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Tuesday, 28 February 2012
Page: 1108


Senator FAULKNER (New South Wales) (20:25): Tonight I want to pay tribute to the life and work of Vaclav Havel, playwright, activist, prisoner, president. Havel died on 18 December 2011, of course during our parliament summer recess. Havel had a belligerent interest in the truth, an abiding sense of justice and a lifelong commitment to freedom. His struggle against communism and the sacrifices he made in this cause remind us how fortunate we are to live in one of the world's oldest and most stable democracies. In a time when, too often, public intellectuals are dismissed as meddling elitists, Havel reminds us of the crucial role they play in public life.

Havel was born in Prague in 1936. In Stalinist Europe his wealthy heritage stopped him from entering college, and so it was in the theatre that Havel first made his mark. He worked initially at the avant-garde Balustrade, where his first play The Garden Party was staged in 1963. Already in this play we get a sense of young Havel's frustration with the communist regime's relationship with the truth, as the characters in the play argue over the relative sizes of large dance floor A and small dance floor C. He would go on to write 20 more plays—all politically relevant, many critically acclaimed. Havel's suspicion of the regime was confirmed during the Prague Spring, when in 1968 Soviet tanks rolled into Wenceslas Square to crush the tentative reform movement of Alexander Dubcek. As spring ended and Czechoslovakia really entered a long and repressive winter, Havel through his plays, his essays and his letters began a long, sometimes lonely but always determined battle against totalitarianism.

In 1975 he wrote an open letter addressed to then party leader Husak criticising the Czechoslovakian government. In 1977 Havel, along with fellow dissidents, published the Charter 77 manifesto calling on the regime to honour its human rights obligations. In 1978 he, along with others, established the Committee to Defend the Unjustly Persecuted to help those harassed by the state. In the same year he published his now famous essay 'The power of the powerless', where he argued that Czechoslovakia was ruled by a regime that 'touches people at every step and is captive to its own lies'. Commenting about this period he said:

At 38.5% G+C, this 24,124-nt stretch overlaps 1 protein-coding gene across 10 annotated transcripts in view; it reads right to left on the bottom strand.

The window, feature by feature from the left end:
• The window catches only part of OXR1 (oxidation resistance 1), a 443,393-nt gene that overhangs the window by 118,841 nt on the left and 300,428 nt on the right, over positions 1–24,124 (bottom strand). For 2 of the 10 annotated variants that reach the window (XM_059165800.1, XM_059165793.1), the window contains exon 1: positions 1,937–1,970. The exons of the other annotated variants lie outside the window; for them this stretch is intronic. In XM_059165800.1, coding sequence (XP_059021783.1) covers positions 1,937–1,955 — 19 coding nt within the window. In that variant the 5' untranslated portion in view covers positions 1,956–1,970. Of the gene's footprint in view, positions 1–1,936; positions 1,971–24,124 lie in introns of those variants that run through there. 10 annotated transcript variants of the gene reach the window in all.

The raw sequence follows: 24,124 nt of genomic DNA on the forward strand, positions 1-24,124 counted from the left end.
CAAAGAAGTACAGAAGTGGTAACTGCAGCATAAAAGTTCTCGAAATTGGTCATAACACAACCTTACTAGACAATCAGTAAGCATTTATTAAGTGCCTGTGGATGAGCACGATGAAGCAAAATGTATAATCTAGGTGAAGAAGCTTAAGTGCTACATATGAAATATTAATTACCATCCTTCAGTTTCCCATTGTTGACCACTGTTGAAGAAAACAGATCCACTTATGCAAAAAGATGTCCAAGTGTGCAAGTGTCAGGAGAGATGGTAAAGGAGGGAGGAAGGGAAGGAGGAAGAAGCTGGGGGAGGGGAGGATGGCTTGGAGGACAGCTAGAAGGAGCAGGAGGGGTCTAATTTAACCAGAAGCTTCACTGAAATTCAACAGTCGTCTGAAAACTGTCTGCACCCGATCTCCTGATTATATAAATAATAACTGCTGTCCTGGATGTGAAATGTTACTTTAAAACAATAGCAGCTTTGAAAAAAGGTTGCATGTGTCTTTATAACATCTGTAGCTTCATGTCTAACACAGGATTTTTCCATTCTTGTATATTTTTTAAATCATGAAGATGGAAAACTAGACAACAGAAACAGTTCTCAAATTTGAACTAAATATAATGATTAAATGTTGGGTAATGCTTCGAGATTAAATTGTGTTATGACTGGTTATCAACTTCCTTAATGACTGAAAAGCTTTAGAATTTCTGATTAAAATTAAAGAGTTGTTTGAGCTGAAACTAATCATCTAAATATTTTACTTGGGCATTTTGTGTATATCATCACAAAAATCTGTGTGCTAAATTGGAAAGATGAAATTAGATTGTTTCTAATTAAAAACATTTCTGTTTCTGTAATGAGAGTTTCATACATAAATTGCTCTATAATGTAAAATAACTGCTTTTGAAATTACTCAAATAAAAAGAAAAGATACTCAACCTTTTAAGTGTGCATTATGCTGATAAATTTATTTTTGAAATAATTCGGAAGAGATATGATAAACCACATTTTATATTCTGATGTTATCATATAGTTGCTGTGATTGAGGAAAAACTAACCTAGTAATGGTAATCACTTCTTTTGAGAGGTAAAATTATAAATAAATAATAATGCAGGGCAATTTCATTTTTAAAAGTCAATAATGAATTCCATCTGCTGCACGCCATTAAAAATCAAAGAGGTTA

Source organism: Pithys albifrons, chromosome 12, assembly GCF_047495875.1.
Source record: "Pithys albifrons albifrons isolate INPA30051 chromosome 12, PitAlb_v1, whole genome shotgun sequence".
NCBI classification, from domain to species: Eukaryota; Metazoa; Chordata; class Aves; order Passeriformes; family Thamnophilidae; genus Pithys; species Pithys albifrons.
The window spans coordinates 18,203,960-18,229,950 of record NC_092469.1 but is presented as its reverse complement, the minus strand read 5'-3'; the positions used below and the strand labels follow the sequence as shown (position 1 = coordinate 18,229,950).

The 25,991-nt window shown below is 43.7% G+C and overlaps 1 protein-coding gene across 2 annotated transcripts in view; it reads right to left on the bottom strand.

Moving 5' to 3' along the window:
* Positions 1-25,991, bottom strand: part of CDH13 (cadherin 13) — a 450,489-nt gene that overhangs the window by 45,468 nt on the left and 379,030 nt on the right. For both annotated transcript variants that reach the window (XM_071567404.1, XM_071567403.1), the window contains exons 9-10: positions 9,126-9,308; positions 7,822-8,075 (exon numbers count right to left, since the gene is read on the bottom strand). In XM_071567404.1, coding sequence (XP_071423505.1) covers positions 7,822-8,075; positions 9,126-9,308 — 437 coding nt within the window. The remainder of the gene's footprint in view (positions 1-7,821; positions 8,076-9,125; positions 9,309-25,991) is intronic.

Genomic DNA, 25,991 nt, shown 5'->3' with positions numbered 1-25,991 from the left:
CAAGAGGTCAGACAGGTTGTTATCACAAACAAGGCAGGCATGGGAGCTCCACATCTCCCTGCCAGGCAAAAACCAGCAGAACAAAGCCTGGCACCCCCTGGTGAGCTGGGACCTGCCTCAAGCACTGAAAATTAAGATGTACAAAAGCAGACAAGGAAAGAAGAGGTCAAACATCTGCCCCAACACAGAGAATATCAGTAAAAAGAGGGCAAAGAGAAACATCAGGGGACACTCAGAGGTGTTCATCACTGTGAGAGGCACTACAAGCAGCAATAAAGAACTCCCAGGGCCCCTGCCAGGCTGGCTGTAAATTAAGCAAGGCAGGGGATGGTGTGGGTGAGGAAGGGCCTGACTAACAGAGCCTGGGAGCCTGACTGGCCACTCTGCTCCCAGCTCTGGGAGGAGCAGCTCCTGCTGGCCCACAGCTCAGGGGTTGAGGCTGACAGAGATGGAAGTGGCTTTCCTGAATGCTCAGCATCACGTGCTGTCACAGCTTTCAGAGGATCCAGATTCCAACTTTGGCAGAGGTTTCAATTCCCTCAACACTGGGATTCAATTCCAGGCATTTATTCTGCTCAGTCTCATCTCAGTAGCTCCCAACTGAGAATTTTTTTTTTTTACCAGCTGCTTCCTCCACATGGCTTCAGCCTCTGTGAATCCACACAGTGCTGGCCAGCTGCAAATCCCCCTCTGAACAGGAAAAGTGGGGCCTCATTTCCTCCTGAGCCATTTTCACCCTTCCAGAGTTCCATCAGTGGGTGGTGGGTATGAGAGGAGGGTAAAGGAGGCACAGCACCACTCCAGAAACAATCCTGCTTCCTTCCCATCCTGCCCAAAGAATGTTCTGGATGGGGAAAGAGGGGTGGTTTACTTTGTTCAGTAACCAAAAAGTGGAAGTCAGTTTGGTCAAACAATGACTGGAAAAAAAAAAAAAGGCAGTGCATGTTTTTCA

Order has been established. At the price of a paralysis of the spirit, a deadening of the heart, and devastation of life.

Havel had a way with words, but he would pay dearly for his eloquence. In 1971 his works were banned and removed from public libraries and schools. For his involvement in the Charter 77 movement, Havel was arrested and imprisoned for five months. He would be arrested again in 1979 for helping establish the Committee for the Defence of the Unjustly Persecuted. This time he was given a 4½ year sentence. During this period the secret police were a constant and menacing presence. His country home had its very own guard tower. Friends, family and fellow activists were fined and arrested. Some were killed. Despite these trials, Havel remained dedicated to his cause, animated not by ideology but by his conscience. In his own words he continued to criticise the government:

… not because it happens to be a Communist government, but because it is bad. I am not on the side of any establishment, nor am I a professional campaigner against any establishment—I merely take the side of truth against lies, the side of sense against nonsense, the side of justice against injustice.

In 1989 he would be arrested again for joining a student demonstration. But, as the spirit of Gorbachev's glasnost overwhelmed eastern Europe, Czechoslovakia's long winter was about to end. In November 1989, students took to the streets in Prague and what would later be dubbed the Velvet Revolution took hold across the country. And so, without violence, and with little retribution, one-party rule was overthrown.

Havel was the revolution's natural but reluctant leader. Shy and self-effacing, he became its figurehead—not out of desire but because the times and, indeed, the people demanded it. Havel would go on to serve as President of post-communist Czechoslovakia. During his presidency he oversaw the peaceful transition to democracy, greater integration with Europe and entry into NATO.

He was a leader of immense moral authority. He called for the renewal of society through, to quote him, 'the rehabilitation of values like trust, openness, responsibility, solidarity, love'. But the force of his character could not keep his young nation united. Despite his wishes, the country divided into the Czech and Slovak republics in 1993. He would serve again as President of the Czech Republic until his retirement in 2002.

Havel was a national leader of international standing. His courageous pursuit of human rights was recognised with the United States Presidential Medal of Freedom, the Philadelphia Liberty Medal and Amnesty International's Ambassador of Conscience Award, along with a raft of other distinctions.

Like Solzhenitsyn, we can make the mistake of thinking that Havel's was a lone voice crying in the wilderness. The reality was nobler still. He had the courage to speak the truth to the powerful, and the capacity to give voice to the voiceless. In doing so he truly gave power to the powerless.